Restless leg syndrome (RLS) is a common and sometimes
devastating condition. I see it quite frequently
in many of my chronic pain patients. In
fact, it contributes to quite a bit of chronic pain, because of the difficulty
it causes in terms of getting a good night's rest, and because it in and of
itself can be rather painful. And there
are diseases associated with chronic pain which can result in so-called
Restless Leg Syndrome is a nighttime condition that has a huge impact on
daytime functioning for those afflicted.
The diagnosis of RLS is mostly arrived at through interviews
with the patient, and basically involves four important features:
is a compelling need to move, usually associated with unpleasant
sensations in the legs, which have been described variously as painful,
electric or "creepy-crawly."
sensations of RLS are worse or exclusively present at rest.
sensations are at least partial...
Many survivors of breast cancer report having decreased sexual desire and drive. There are often several possible causes of diminished sex drive in women and it is difficult to know for certain which ones contributes the most. There are no specific treatments for this problem, although a full evaluation for physical causes, such as vaginal dryness, early menopause, hormonal imbalance, or depression is usually recommended. Loss of a breast, depression, anxiety about cancer coming back, and effects of chemotherapy and hormonal treatments all may play a role. Testosterone is known to increase female sexual drive but a recent study shows that increasing testosterone levels by applying a testosterone cream does not increase sex drive of women who survived breast cancer, according to a study published in the May 2 Journal of the National Cancer Institute . Debra Barton, Ph.D., of Mayo Clinic in Rochester, MN, and colleagues gave 150 women who survived breast cancer either a testosterone cream o...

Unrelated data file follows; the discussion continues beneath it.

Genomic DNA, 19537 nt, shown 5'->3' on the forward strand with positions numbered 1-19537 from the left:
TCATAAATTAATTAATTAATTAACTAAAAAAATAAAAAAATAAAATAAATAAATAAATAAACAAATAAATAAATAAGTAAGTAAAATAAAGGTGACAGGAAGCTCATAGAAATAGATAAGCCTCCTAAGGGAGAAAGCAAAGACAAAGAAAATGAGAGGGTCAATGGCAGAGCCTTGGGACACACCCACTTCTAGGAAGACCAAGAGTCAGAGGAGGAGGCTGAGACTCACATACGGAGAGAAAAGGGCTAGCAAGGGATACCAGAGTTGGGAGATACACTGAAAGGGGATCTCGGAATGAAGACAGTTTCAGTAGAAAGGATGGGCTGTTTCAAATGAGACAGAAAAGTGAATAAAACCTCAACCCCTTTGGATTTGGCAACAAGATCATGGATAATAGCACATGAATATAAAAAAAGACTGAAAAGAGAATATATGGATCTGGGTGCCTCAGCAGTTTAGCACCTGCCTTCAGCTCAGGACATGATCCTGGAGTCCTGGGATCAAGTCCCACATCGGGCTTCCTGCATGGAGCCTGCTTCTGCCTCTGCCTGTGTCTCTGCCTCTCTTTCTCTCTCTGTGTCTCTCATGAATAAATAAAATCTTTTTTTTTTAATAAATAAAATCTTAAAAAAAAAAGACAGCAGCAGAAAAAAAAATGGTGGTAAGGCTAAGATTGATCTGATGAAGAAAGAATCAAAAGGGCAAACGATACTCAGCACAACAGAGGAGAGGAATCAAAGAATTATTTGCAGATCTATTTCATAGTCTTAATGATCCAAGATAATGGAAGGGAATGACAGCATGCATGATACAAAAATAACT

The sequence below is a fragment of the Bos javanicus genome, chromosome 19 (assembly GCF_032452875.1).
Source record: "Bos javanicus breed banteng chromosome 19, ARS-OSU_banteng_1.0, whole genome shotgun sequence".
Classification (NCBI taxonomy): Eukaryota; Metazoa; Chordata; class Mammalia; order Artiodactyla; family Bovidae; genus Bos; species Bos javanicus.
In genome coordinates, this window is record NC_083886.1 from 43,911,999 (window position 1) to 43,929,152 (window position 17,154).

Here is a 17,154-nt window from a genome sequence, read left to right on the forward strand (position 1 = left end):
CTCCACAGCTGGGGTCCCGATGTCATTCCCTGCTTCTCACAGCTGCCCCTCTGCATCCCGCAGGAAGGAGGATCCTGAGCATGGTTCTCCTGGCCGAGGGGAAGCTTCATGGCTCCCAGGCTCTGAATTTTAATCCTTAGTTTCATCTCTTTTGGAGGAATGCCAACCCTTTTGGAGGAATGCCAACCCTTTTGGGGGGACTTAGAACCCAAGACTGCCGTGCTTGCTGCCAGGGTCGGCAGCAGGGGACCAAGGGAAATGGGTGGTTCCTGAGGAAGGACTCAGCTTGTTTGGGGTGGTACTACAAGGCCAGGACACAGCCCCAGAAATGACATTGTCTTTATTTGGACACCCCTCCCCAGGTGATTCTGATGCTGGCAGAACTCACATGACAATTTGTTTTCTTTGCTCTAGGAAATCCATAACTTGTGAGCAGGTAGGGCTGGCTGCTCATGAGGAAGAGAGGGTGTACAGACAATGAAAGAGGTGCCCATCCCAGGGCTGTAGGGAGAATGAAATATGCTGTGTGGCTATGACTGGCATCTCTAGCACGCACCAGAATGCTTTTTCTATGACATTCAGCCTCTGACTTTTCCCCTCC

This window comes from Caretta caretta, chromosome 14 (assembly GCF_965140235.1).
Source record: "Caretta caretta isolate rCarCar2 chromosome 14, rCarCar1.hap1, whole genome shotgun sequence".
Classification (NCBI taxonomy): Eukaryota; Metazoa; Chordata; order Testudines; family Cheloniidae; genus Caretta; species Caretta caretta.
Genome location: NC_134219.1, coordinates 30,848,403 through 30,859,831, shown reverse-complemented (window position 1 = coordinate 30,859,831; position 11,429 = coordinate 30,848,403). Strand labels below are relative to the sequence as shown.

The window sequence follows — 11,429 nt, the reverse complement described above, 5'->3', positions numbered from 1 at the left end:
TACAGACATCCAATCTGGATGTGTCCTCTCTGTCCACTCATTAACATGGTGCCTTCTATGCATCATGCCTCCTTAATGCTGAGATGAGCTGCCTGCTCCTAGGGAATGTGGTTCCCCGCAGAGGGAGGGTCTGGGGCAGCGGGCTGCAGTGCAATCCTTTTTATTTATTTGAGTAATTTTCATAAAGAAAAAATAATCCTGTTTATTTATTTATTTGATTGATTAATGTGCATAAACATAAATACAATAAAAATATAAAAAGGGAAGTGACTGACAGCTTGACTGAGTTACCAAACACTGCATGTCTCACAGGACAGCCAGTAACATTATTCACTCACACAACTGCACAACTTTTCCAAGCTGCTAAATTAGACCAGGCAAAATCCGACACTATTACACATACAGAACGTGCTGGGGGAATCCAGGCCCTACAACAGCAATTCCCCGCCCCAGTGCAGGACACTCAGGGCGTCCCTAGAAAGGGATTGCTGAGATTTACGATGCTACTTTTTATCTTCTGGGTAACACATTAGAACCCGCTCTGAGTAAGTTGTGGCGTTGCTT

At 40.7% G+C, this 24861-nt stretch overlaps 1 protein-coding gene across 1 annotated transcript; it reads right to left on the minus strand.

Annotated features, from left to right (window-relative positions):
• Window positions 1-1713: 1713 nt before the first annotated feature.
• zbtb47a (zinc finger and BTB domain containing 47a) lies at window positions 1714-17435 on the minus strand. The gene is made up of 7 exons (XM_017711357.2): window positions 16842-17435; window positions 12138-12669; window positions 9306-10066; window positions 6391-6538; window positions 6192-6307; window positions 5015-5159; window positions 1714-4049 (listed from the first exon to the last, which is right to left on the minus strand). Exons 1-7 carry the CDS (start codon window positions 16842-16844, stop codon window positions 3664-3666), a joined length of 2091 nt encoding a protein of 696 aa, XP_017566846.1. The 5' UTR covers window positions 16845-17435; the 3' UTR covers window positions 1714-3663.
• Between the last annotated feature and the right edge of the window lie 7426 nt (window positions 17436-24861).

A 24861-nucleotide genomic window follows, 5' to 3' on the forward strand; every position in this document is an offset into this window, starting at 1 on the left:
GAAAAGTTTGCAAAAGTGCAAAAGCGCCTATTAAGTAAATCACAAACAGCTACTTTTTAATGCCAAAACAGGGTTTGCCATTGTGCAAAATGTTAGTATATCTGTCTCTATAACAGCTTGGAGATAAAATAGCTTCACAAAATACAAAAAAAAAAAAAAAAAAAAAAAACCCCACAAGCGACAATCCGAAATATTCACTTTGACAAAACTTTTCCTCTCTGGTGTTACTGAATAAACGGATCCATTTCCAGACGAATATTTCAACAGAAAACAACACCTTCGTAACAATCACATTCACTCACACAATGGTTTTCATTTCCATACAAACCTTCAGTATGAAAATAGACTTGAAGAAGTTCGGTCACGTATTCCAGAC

Q. What with all the side effects I had during chemotherapy, I really wasn’t in the mood for sex very often. And now that I’m done with chemo, I’m finding I’m still not in the mood… and even when I am, it’s painful! What’s going on? A. Well, for once those powerful chemo drugs aren’t the primary cause of these new aggravating side effects: loss of sexual desire, and painful intercourse. Instead, the villain is your body’s lack of hormone production, brought on by menopause, brought on by, yes, those chemo drugs. Most pre-menopausal women go into what’s called chemical menopause or instant menopause during chemotherapy. And if you were going through menopause when you started chemo, the drugs will only increase your symptoms. This chemically induced menopause, unlike the long, gradual process most women go through naturally, is intense. The drugs immediately diminish your ovaries’ and adrenal glands’ production of es...
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